Patrick S

photo credit: Washington Times

Cigar Review: Montecristo White Vintage Connecticut Double Corona

28 Sep 2015

Back in July, Altadis launched an extension of its longstanding Montecristo White line called the Montecristo White Vintage Connecticut. Unlike White, which boasts a Connecticut-seed wrapper grown in Ecuador, White Vintage Connecticut has a shade-grown wrapper from 2008 that was grown on Altadis’ own farms in Connecticut.

Vintage ConnecticutBut the differences between the blends don’t end there. Whereas White has a Nicaraguan binder and filler tobaccos from Nicaragua and the Dominican Republic, White Vintage Connecticut has a Nicaraguan binder and a three-country filler blend of Dominican, Peruvian, and Nicaraguan tobaccos. Vintage Connecticut is also easily distinguished from its predecessor by two extra bands—one at the foot, and a large mid-section band with a picture of a red Connecticut tobacco barn. (These three bands combine to conceal the majority of the cigar’s surface.)

White Vintage Connecticut is made at Tabacalera de García in the Dominican Republic and offered in three sizes: No. 2 Belicoso (6 x 50), No. 3 (5.5 x 44), and Double Corona (6.25 x 50). Prices range from $10.50 to $14.50, which makes the line more expensive than White (which, at around $9-11 per cigar, was already considered to be on the pricier end by some consumers).

Once the mid-section and foot bands are removed from the Double Corona, the true beauty of the vintage Connecticut leaf is on full display. The exterior is silky, golden, and smooth with a few larger veins and some wrinkles at the seams. The pre-light notes, as expected, are faint with aromas of honey, hay, and sawdust. The cold draw is stiff at first, but opens right up with a little chewing at the foot.

After setting an even light, the initial profile greets you with flavors of cream, peanut, paper, butter, almond, and vanilla. The texture is bready and the aftertaste is short with moderate cedar spice. As you’d expect from Altadis and Montecristo, construction is perfect from beginning to end.

I’d wager the binder and filler recipe was concocted specifically to not overpower the 2008 Connecticut leaf, which is surely intended to be the showcase. As such, all the traditional Connecticut flavors come through with minimal interference. And that’s ultimately what keeps this cigar from reaching its potential. While it brings you the classic tastes you’d expect from Connecticut Shade—flavors you can get from many cigars for considerably less, mind you—it fails to really complement those flavors with complexity. Instead, you’re left with a cigar that tastes creamy and nutty at its best spots, but also papery and ultra-mild at its low points.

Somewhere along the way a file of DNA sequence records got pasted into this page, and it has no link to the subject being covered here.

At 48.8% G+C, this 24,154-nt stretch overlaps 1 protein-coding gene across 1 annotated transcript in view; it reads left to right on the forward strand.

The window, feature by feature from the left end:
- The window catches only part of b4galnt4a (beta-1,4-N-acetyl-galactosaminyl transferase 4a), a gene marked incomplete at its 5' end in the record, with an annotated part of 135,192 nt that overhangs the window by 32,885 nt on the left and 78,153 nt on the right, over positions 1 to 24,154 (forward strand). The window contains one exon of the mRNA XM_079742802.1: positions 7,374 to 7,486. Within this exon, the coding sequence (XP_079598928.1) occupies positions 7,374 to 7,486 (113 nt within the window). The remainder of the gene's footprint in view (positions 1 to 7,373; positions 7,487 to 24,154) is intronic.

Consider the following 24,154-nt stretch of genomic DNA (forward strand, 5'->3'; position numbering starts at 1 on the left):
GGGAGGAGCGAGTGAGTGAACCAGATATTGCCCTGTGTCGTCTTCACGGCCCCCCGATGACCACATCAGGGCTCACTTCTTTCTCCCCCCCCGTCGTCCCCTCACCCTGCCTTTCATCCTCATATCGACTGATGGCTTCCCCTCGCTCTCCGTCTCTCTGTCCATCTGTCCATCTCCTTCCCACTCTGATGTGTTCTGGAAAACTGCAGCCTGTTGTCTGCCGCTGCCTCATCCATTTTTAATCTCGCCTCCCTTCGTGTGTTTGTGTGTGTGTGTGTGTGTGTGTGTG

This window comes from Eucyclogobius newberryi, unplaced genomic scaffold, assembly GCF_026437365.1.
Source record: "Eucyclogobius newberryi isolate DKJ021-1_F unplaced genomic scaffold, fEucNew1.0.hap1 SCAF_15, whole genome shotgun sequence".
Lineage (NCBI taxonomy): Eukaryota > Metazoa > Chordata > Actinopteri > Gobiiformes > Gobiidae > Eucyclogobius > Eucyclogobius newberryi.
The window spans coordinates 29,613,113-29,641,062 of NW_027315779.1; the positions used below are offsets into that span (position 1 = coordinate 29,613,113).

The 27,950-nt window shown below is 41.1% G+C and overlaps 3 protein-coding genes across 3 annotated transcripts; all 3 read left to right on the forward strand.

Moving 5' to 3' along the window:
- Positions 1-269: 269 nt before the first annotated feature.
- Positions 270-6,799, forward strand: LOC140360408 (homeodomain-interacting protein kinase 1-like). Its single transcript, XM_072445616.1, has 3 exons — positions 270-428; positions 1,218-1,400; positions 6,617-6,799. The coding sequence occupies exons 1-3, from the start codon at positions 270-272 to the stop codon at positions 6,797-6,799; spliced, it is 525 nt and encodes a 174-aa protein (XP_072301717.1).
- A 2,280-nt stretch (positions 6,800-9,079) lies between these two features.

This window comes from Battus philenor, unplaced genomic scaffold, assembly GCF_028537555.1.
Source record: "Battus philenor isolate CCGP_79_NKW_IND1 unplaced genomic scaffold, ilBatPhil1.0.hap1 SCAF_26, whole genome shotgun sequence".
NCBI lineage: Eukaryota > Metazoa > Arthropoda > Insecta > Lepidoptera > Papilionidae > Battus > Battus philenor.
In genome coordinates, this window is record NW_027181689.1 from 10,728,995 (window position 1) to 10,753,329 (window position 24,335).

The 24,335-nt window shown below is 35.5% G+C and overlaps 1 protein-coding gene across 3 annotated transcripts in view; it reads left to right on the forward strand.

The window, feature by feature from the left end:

My recommendation? Pick up this cigar if you’re looking for a mild morning smoke to pair with coffee, want to taste a vintage Connecticut Shade leaf, and budget is not a major concern. In my book, the Montecristo White Vintage Connecticut Double Corona earns three stogies out of five.

[To read more StogieGuys.com cigar reviews, please click here.]

Patrick A

photo credit: Stogie Guys

Quick Smoke: Nestor Miranda Collection One Life Edition Danno Connecticut

27 Sep 2015

Each Saturday and Sunday we’ll post a Quick Smoke: not quite a full review, just our brief take on a single cigar.

Danno Conn

For lovers of light Connecticut cigars, this large limited edition will almost certainly be a hit. With a Nicaraguan binder and multi-nation filler, the strength is light while the predominant flavor is the familiar grass and hay from the lovely light brown wrapper. Construction and performance are excellent. For my taste, though, this Danno (samples provided by Miami Cigar & Co.) is simply too light. Judge your preference accordingly.

Verdict = Hold.

George E

photo credit: Stogie Guys

 

Quick Smoke: La Flor Dominicana Double Ligero Churchill Especiales Oscuro

26 Sep 2015

Each Saturday and Sunday we’ll post a Quick Smoke: not quite a full review, just our brief verdict on a single cigar of “buy,” “hold,” or “sell.”

La Flor Dominicana Double Ligero Churchill Especiales Oscuro

With an incredibly oily wrapper, the Double Ligero Especial has been a hidden gem in the La Flor Dominicana portfolio for years. The cigar (7 x 48) features a sun-grown Ecuadorian Oscuro wrapper with a pigtail cap around Dominican binder and filler. The pre-light notes are rich with toasted oak and dried fruit. Once lit, I find graphite, wood, unsweetened chocolate, and earth. It’s medium- to full-bodied with lots going on. A classic, powerful Dominican filler-driven blend, the La Flor Dominicana Double Ligero Churchill Especiales Oscuro is worth revisiting.